If statements made by a high ranking member of the Iron Order Motorcycle Club are true, the investigation into the murder of Black Pistons patch holder Zach Tipton was corrupted almost from the start by the special consideration given the Iron Order by Florida police.
In a letter to club members published on a members only section of the Iron Order website on July 5, John C. “Shark” Whitfield (photo above), who serves as “Director of the Division of Legal Affairs” for the three piece patch club as well as Nortonville, Kentucky City Attorney, advises his fellow club members about what he refers “to as the ‘Florida Incident.’” Whitfield’s club duties apparently include acting as a lobbyist and liaison with various police departments.
“I have been a litigator for over 30 years, dealing with both civil and criminal cases my whole career,” Whitfield begins. “Because of that experience, I know that in a criminal situation it is important… the client understand (sic) that after the facts are ascertained, they must let me do the talking publicly about it (if need be). The client needs to have no comment about any of this. The same applies here…. My clients in this situation are the IOMC and the brothers and prospects who may be close to this
“I have been in contact with law enforcement there,” Whitfield states, “and offered my services in any way they deem appropriate. They are professionals and are doing a great job. So as to keep this investigation clean, we do not need to talk about this. Should they want to interview further any of you, I will make the arrangements for that to happen. Consequently, please be patient and wait for my call on this.”
After bragging that he had volunteered to collaborate with Florida investigators, and warning club members to let him do all the talking, Whitfield began spinning the murder of Zach Tipton to present his club in the best possible light.
My investigation so far tells me that had there not been reckless aggressive behavior by persons that started this, none of this would have happened. My basis for this comes from my time down in Florida, as I (accompanied by Associate Division of Legal Affairs Tracker) went to Jacksonville and interviewed the brothers/prospects in full. We went to scene and chronicled the information we needed there, spoke to law enforcement there to gain a better perspective and have taken other steps that I will not outline in this thread. Although much has been done, there is still a lot to do. We are prepared to do it with vigilance.”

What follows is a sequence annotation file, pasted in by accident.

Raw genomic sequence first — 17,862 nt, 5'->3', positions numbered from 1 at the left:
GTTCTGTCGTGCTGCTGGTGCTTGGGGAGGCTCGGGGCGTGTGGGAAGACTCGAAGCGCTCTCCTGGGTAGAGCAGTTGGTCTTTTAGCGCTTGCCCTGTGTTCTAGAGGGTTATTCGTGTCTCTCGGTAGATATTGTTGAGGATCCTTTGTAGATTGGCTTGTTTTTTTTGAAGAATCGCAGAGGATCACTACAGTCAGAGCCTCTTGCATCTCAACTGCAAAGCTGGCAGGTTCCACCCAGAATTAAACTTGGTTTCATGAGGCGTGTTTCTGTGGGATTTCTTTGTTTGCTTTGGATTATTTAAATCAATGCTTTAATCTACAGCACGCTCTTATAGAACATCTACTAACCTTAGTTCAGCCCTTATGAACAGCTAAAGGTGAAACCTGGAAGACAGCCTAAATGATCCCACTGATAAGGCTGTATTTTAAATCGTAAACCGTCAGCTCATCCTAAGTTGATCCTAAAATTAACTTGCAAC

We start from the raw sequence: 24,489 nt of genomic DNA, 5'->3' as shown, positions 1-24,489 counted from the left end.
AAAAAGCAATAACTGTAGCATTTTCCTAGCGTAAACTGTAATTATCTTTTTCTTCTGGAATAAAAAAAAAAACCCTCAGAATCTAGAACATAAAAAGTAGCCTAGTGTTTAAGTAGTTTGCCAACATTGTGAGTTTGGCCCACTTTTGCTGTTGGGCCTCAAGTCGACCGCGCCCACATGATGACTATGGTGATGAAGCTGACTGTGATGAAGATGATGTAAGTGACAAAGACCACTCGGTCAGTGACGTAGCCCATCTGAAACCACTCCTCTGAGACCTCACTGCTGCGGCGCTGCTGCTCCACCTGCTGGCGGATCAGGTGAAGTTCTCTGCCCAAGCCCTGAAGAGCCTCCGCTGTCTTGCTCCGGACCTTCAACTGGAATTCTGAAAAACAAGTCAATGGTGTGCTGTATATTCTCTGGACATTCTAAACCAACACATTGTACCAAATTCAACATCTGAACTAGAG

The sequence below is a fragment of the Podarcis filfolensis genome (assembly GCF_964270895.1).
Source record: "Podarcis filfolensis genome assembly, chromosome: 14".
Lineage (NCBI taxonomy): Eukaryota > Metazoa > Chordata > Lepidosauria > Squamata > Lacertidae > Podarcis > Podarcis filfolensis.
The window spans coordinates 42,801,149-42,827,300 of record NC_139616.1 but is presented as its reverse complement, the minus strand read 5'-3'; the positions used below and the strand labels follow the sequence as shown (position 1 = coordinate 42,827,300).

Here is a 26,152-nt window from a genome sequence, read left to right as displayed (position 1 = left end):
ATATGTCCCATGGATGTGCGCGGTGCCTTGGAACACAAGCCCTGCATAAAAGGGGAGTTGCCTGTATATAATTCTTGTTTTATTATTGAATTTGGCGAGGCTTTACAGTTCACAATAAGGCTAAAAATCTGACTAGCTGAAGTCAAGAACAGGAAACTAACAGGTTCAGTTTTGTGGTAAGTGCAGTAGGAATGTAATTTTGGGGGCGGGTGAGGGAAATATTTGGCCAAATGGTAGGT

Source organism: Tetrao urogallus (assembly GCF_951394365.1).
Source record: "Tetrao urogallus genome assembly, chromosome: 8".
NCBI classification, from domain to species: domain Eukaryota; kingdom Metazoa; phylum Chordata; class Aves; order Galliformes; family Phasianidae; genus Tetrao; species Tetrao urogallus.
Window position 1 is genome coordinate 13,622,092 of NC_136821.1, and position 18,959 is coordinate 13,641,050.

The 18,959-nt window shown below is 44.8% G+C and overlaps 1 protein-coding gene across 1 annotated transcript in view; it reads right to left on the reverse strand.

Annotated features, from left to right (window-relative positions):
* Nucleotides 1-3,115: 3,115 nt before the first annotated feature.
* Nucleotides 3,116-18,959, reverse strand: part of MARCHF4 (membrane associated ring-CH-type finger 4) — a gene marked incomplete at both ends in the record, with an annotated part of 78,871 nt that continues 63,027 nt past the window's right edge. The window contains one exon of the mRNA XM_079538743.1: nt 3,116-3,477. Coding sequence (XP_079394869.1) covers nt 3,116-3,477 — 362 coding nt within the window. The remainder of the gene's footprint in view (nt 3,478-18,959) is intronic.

Less sophistically stated, Whitfield interviewed investigators to find out where the case was going then used that knowledge to help the persons who were involved in the shooting construct their alibis. He was assisted by Major Darrell “Tracker” Robinson of the Marine Corps Logistics Command.
Stand Your Ground
This case is a clear “Stand Your Ground” case Whitfield announces.
The work that we have done there thus far indicates that this statute will be the primary avenue of defense should any legal proceedings against my clients ensue,” Whitfield announces. “Hopefully they will not, as the facts as we have uncovered them thus far fit squarely with this statute. Without getting into these facts in excruciating detail, rest assured that I am confident that our brothers and prospects reasonably feared for their life due to the reckless, unreasonable actions of others, and as such defended themselves as this law gives them the right to do. I have nothing to make me feel any different. The IOMC prides itself in being law abiding, and this principle was at play in Florida. Our brothers and prospects acted within their right and within the law.”
“Remember,” Whitfield concludes, “that because of our unfettered commitment to being law abiding, and our relentless teaching of same, that one of ours did what he had to do, and within the law. Let us all follow this law abiding example, and continue to make our club the shining star for all other MC’s to see and perhaps follow.”